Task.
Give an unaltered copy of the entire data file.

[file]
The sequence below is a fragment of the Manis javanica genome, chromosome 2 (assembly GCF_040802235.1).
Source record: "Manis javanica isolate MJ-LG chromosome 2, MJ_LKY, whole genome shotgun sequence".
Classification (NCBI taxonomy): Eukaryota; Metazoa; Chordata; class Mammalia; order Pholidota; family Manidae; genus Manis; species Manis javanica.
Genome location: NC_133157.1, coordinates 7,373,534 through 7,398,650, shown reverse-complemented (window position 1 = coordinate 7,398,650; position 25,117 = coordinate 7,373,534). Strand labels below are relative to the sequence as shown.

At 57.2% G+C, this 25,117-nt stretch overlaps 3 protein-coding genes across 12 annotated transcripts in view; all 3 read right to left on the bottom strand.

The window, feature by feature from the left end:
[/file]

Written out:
The sequence below is a fragment of the Manis javanica genome, chromosome 2 (assembly GCF_040802235.1).
Source record: "Manis javanica isolate MJ-LG chromosome 2, MJ_LKY, whole genome shotgun sequence".
Classification (NCBI taxonomy): Eukaryota; Metazoa; Chordata; class Mammalia; order Pholidota; family Manidae; genus Manis; species Manis javanica.
Genome location: NC_133157.1, coordinates 7,373,534 through 7,398,650, shown reverse-complemented (window position 1 = coordinate 7,398,650; position 25,117 = coordinate 7,373,534). Strand labels below are relative to the sequence as shown.

At 57.2% G+C, this 25,117-nt stretch overlaps 3 protein-coding genes across 12 annotated transcripts in view; all 3 read right to left on the bottom strand.

The window, feature by feature from the left end: